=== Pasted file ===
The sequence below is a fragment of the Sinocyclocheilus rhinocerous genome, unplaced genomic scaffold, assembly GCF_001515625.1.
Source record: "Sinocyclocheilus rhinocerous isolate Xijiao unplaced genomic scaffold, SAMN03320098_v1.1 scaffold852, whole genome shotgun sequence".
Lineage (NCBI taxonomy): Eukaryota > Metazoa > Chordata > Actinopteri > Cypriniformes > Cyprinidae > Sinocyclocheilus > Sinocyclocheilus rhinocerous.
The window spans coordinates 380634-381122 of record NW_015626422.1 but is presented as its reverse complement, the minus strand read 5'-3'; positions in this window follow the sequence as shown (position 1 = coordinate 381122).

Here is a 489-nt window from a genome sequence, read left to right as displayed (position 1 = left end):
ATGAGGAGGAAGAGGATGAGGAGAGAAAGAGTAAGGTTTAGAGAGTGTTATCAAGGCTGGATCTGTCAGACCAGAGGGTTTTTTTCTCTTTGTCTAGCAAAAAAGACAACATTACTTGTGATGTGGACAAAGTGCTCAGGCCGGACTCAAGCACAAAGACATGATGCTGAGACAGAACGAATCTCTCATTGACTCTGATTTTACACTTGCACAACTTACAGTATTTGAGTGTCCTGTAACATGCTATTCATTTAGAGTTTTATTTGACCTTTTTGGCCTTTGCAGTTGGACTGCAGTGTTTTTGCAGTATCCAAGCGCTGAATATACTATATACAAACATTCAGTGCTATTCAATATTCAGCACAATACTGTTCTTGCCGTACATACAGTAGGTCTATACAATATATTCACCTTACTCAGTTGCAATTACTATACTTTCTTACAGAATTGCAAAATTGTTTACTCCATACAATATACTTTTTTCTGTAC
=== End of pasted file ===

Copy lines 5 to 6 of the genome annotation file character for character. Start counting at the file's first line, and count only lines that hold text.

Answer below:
Here is a 489-nt window from a genome sequence, read left to right as displayed (position 1 = left end):
ATGAGGAGGAAGAGGATGAGGAGAGAAAGAGTAAGGTTTAGAGAGTGTTATCAAGGCTGGATCTGTCAGACCAGAGGGTTTTTTTCTCTTTGTCTAGCAAAAAAGACAACATTACTTGTGATGTGGACAAAGTGCTCAGGCCGGACTCAAGCACAAAGACATGATGCTGAGACAGAACGAATCTCTCATTGACTCTGATTTTACACTTGCACAACTTACAGTATTTGAGTGTCCTGTAACATGCTATTCATTTAGAGTTTTATTTGACCTTTTTGGCCTTTGCAGTTGGACTGCAGTGTTTTTGCAGTATCCAAGCGCTGAATATACTATATACAAACATTCAGTGCTATTCAATATTCAGCACAATACTGTTCTTGCCGTACATACAGTAGGTCTATACAATATATTCACCTTACTCAGTTGCAATTACTATACTTTCTTACAGAATTGCAAAATTGTTTACTCCATACAATATACTTTTTTCTGTAC